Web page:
If you die without a will in place, your estate will be equally distributed to your nearest family members in accordance with intestacy rules. Whilst this may be what you wish for, if it isn’t people may benefit from your estate against your intentions. For example, if you have remarried or were living with a different partner, you may find that your children from a previous relationship don’t receive any inheritance.
In addition, any adopted, fostered or step-children don’t benefit and if you wanted to make a donation to a charity or a gift to a charitable organisation, that won’t happen either.
Currently, around 31 million people in the UK don’t have a written will in place, which demonstrates how important it is to get a will drawn up. However, it is not always an easy job to do, particularly if you have multiple assets and/or assets overseas. Getting help and advice from experienced, professional will writing services ensures you have protected your estate and the right people benefit.
What is a will?
Your will is a legally-binding document that sets out your wishes and details who inherits your estate upon your death. The will can also include the type of funeral you would like, who should raise your children if you die before they reach the age of 18, as well as any other instructions.
It is possible to write your own will using one of the many self-service will packs available or online services. However, if it isn’t correctly prepared, signed and witnessed or includes the right legal terminology that clearly states this is your last will and testament, that you are of sound mind and your wishes have been detailed in the will, it may be invalid.
To avoid this happening, it is always better to invest in professional will writing services to ensure the validity of your will. But how much is it going to cost you?
The average cost of will writing services
How much it costs you to have your will written depends on the method you choose, i.e. writing a will yourself with the guidance of a will writing pack, writing your will online or hiring will writing services. What also adds to the cost is the complexity of your estate. For example, if your estate includes a portfolio of properties or overseas assets, there may be additional costs.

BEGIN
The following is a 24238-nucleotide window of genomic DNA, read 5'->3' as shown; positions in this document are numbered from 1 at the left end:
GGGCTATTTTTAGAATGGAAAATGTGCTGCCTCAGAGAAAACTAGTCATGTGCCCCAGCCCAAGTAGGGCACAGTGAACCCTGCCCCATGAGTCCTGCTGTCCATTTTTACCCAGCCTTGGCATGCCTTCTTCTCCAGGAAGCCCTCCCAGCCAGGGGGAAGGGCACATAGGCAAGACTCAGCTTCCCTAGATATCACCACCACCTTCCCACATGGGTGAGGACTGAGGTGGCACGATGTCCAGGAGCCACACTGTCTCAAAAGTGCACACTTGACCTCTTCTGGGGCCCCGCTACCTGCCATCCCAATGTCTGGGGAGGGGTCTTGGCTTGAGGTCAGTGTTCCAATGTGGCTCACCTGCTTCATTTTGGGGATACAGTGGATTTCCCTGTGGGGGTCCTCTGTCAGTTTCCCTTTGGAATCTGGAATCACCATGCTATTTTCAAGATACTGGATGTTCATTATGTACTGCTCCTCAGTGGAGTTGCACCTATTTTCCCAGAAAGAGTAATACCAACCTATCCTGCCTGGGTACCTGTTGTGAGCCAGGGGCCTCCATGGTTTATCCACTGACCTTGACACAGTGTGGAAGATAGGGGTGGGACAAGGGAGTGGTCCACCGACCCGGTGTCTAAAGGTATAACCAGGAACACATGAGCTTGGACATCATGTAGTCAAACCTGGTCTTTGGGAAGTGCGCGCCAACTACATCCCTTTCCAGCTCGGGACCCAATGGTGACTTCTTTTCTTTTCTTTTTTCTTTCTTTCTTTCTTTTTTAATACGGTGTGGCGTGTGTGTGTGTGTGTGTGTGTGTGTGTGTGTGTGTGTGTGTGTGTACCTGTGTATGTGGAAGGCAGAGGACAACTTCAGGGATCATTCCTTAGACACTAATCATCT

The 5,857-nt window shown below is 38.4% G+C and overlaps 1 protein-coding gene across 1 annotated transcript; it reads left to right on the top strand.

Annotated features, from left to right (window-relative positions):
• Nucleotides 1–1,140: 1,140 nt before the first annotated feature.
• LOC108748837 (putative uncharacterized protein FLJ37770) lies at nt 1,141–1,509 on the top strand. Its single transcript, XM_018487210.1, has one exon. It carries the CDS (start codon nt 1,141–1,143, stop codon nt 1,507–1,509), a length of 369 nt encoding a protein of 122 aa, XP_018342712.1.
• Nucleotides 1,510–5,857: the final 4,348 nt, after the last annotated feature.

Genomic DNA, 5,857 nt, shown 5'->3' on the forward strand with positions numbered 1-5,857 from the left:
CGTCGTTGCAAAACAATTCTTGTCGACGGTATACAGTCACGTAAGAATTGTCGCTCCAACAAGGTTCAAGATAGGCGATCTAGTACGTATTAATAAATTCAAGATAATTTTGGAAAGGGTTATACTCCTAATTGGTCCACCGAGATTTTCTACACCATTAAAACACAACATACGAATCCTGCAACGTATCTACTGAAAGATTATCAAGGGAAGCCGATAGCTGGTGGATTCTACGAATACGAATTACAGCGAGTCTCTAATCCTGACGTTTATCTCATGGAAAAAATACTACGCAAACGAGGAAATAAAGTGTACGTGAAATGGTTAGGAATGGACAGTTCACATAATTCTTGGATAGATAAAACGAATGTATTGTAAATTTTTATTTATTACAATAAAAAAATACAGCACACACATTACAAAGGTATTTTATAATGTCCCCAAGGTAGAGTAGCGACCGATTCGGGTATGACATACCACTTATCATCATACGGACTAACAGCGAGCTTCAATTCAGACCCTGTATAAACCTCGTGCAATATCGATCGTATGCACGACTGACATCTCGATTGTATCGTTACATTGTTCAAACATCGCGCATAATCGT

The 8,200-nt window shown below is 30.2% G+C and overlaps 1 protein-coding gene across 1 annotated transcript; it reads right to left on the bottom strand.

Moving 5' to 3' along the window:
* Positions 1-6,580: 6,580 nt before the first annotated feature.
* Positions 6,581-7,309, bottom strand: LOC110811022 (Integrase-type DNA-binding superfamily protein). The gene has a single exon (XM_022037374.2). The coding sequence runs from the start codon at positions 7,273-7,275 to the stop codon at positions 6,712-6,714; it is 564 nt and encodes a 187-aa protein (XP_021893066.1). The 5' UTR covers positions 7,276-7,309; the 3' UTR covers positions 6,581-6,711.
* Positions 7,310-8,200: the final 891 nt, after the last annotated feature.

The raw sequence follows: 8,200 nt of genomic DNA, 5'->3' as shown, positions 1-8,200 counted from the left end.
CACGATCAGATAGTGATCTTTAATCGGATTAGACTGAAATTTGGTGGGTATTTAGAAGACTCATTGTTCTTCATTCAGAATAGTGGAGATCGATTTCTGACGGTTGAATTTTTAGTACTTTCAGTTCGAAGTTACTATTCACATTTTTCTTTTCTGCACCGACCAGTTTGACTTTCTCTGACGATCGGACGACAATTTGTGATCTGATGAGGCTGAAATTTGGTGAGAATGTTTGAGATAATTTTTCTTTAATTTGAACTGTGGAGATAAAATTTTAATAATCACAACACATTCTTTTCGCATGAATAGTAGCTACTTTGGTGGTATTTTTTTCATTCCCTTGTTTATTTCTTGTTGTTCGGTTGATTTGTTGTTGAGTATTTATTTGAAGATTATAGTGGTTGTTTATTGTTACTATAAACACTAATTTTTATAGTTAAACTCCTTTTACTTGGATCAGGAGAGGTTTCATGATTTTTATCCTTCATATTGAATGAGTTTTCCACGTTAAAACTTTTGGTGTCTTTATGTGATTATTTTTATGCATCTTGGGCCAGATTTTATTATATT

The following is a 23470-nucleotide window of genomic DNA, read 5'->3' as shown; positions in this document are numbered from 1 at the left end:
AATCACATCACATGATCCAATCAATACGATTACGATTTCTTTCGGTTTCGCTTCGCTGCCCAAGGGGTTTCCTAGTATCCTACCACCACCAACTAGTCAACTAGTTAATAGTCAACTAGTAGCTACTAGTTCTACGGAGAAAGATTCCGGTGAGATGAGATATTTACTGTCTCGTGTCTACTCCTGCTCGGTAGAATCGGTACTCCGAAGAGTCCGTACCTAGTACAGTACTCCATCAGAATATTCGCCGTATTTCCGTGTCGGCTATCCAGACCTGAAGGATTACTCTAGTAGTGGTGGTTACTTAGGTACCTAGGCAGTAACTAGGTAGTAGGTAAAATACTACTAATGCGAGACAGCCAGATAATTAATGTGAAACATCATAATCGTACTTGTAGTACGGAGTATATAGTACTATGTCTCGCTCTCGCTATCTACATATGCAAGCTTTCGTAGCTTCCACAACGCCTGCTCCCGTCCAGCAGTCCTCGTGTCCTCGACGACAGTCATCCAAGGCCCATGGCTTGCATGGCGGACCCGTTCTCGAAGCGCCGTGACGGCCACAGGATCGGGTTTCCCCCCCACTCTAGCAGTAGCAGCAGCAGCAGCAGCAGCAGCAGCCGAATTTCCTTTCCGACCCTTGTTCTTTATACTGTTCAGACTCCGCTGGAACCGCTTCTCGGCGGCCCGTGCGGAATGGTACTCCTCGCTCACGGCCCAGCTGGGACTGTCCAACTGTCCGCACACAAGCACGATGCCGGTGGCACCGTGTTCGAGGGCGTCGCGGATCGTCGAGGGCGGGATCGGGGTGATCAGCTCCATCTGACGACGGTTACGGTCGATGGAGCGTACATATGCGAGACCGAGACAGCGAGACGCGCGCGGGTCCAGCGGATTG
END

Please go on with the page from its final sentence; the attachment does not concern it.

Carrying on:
To draw up a simple will for a small to average size estate will cost between £150 and £250, depending on the will writing service you choose. For more complex and large estates, expect to pay around £500 for a professional will writing service. If you are making a joint will with someone, i.e. a spouse or civil partner, you will probably pay a little bit more as it is a lengthier process.
You can either opt for a will writing professional or a solicitor that specialises in writing wills. They are also able to keep your will stored safely to ensure it doesn’t get lost. However, the will writing service you select shouldn’t be based on cost alone.
Why use a will writing service?
Whether you choose a solicitor or a professional will writer, or whether you have a small or large, complex estate, there are plenty of benefits to using a will writing service.
- Ensures your will is legally binding – possibly one of the most important aspects to using a will writing service is that the relevant legal terminology will be used, thereby ensuring your will is valid. One of the drawbacks of using a will writing kit is that important elements are often left out, such as being of sound mind, which can either invalidate your will or it can be successfully contested by people who may have been left out of your will as beneficiaries.
- Keeps it up-to-date – by using a solicitor or a will writing service, you will be reminded by them when it is time to review your will to make sure it is up-to-date. It is recommended that wills are reviewed on a regular basis, not only to make sure it is compliant with the latest regulations but also to ensure all your intended beneficiaries are listed. For example, you may have another child, re-marry, adopt or foster a child, or even fall out with a family member and wish to change who benefits from your estate.
- Act as an executor – the executor’s role is a time-consuming and sometimes complicated one. If you have an executor who is willing to take on the job, naming the solicitor or will writing professional as a co-executor releases some of the pressure on other executor(s) as at least one of your executors has the right knowledge and experience to handle the legal matters on behalf of your estate’s beneficiaries. Alternatively, you may not wish to put the burden of managing your estate after your death on a family relative or spouse/civil partner and instructing the solicitor or will writing professional as an executor is a better option. However, bear in mind that should you choose either of these options, there will be an additional cost so make sure it is clear what the charge is likely to be.
- Comprehensive advice and guidance – writing your will can be a challenging task, whether you have a small estate or a large, complex one. Their sound legal advice and guidance you receive from a will writing specialist can help significantly if there are investments overseas, multiple assets (or divorces!) or a business. In addition, because solicitors are regulated, should anything go wrong you are completely protected, giving you additional peace of mind.
At Norfolk Will Writing, we have been helping our clients write their wills and assisting executors of estates manage the probate process for over 20 years. We offer a personalised service, keeping the process as simple and easy as possible. Our experienced consultants are on hand to guide you at every step. Contact us for your free consultation and to book an appointment with one of our consultants to discuss writing your will today or carrying out your executor duties.